THE NATIONAL Rural Employment Guarantee Act (NREGA) ensures every rural household 100 days of work in a year; if work is not provided within 15 days of applying for it, applicants are entitled to an unemployment allowance. However, they have a tough time submitting their applications to authorities. More often than not, their applications are ignored or refused.
Activists Jean Drèze and Reetika Khera recently brought a case of nonpayment of unemployment allowance in two Gram Panchayats of Manika Block (Latehar) in Jharkhand to the attention of Justice MY Eqbal, Executive Chairman, Jharkhand Legal Services Authority (JHALSA). According to them, “The JHALSA not only took up the matter but decided to turn the Lok Adalat into a pioneering experiment for the whole country, by sending out a public appeal for complaints related to NREGA.”
In response, over 20,000 complaints were submitted. The large number of complaints was partly the result of a wrong impression created in the area that job-card holders who had been unemployed under NREGA would get the unemployment allowance — even if they had not applied for work. On February 7, the audience at the hearing clearly demonstrated that there was a huge demand for work under NREGA in Latehar and that people had placed big hopes on the Lok Adalat. However, one hour into the event, we realised that the Lok Adalat wasn’t going to succeed as envisaged. People were neither given a copy of the award nor receipts for applications.
Long queues had formed in front of the 20 Lok Adalat benches spread across the venue. I observed one such bench and found that the only task being conducted was the return to the complainant a copy of the form they had earlier filed. On it was scribbled that applicant should be given work within 15 days. This form had the signature of the concerned JHALSA and NREGA officials. When we pointed out to the bench that this form was inadequate for work to be assigned, some NREGA officials started allotting work right away to the complainants by writing the name of the work on their form.
A good example of the disappointment people faced is the case of Somvati Devi. She was among the thousands who made three trips to the Lok Adalat: first to file her complaint, then for the preliminary proceedings, and then again on February 7. We met her as she was leaving the stadium. All she had in her hand was a small paper with her case identification number. On asking her what had happened, she was clueless. We decided to investigate further, and with the help of her son identified the bench that had heard her case. When the papers corresponding to her case identification number were pulled out, they turned out to be someone else’s.
In the commotion the only people who seemed to have no problems were JHALSA officials. The visiting dignitaries had come mainly to deliver speeches and get credit for arranging such a massive Lok Adalat. Drèze and Khera, who were also present on the dais, were clearly very disturbed and eventually walked off.
THE FORMAL function ended around 1:30 pm. And we started discussing what we could do. Most people were still inside the venue and slowly realising that their effort of coming to the Lok Adalat had resulted in nothing concrete. After a brief discussion, a consensus was reached that we must protest. So activists from Gram Swaraj Abhiyan (a local organisation involved in monitoring the Lok Adalat) and those who had come in solidarity from other places went to the exit of the stadium. They started talking to people about what had happened. Soon, all of us were busy organising a rally to protest the betrayal of people’s demands.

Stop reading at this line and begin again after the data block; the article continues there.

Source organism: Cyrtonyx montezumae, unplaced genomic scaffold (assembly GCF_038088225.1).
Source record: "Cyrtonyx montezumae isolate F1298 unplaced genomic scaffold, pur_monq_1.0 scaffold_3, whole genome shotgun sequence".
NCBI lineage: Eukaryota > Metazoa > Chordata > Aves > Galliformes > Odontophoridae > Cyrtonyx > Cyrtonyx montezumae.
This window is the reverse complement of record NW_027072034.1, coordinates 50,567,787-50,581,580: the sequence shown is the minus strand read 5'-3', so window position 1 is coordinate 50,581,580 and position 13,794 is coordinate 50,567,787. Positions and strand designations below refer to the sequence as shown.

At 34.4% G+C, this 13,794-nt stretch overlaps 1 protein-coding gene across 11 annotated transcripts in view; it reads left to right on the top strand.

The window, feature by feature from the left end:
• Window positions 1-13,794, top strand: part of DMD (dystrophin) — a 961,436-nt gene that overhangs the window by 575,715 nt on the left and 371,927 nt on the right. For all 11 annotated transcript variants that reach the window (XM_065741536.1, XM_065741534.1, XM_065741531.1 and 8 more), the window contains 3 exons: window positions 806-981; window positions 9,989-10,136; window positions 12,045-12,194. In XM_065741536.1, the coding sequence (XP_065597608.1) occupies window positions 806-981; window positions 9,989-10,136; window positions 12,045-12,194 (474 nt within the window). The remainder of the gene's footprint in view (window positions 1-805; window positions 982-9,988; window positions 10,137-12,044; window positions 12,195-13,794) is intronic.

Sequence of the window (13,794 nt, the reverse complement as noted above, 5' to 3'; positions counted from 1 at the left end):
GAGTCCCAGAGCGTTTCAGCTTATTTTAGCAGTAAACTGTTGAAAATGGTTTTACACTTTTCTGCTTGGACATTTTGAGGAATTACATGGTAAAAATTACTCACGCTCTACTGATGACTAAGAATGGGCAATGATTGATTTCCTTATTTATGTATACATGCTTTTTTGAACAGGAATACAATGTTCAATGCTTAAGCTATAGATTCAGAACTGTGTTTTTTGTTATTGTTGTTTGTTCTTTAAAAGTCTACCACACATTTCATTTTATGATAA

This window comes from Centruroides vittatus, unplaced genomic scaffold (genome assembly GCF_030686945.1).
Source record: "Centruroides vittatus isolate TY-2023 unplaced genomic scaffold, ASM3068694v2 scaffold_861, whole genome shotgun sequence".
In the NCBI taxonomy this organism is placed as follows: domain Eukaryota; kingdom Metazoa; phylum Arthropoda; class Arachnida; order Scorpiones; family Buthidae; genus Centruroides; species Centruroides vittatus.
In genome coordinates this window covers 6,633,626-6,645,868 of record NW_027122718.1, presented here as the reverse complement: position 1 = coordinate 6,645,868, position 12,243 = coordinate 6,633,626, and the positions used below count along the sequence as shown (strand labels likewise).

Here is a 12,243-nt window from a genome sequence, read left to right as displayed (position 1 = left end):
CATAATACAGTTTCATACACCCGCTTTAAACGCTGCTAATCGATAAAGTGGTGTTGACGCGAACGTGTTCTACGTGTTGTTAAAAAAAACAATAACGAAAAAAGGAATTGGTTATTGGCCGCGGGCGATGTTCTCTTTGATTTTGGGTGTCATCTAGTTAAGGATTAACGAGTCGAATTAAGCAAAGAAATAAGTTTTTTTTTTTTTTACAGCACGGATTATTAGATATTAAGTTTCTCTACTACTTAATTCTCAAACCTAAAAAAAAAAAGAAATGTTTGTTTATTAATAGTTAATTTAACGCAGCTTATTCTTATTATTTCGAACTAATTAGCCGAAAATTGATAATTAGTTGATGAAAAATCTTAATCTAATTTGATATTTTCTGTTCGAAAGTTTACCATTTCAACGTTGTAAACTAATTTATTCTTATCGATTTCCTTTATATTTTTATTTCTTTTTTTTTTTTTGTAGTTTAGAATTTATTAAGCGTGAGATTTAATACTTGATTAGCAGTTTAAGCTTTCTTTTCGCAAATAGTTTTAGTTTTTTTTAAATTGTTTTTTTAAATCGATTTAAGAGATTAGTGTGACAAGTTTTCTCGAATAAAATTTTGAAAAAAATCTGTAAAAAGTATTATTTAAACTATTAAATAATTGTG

People who were exiting the venue were tired and in a hurry to go home, but were also very disappointed and angry. “There is no one to listen to us,’ said Ramji Yadav. He had worked on an NREGA worksite for 24 days, but an inflated entry of 72 days was entered on his job card. Further, he was paid only Rs 50 per day instead of Rs 90 which was his due. The idea of marching in protest immediately caught the imagination of people like Ramji Yadav. We soon had between two to three thousand people marching with us on the streets of Latehar. A chakka jam resulted when the rally was stopped from going to the Deputy Commissioner’s (DC) residence. The blockade was lifted on assurances from the Sub Divisional Officer, Latehar, that the DC would listen to our demands, and the congregation moved to the DC’s office. The negotiations with the DC failed.
The ordeal of the people and activists didn’t stop there. The brunt of the retaliation was faced by Bhukhan Singh and Niyamat Ansari, who played a leading role in the recent struggle for payment of unemployment allowances in Manika. This led to the payment of the unemployment allowance in two Gram Panchayats (Kope and Jerua), and a fine on the local Block Development Officer. The two were arrested on false charges on February 15, and sent to jail on February 16, for allegedly attacking Forest Department officials in Jerua village on February 3. But Drèze and Khera claim they were with them on that day to participate in the Lok Adalat. Both were released on bail on February 21.
Yet, I feel that the event even with all its broken promises achieved a few things:
• It created pressure on the administration to open works under NREGA. There are plans to start more works and for some Blocks a list of works is ready.
• With the rally and the protest, people made it clear to the administration that their demand for work can’t be ignored.
• The events of the day pointed out the problems and limitations of the Lok Adalat.
Ranjan teaches at at Birla Institute of Technology, Patna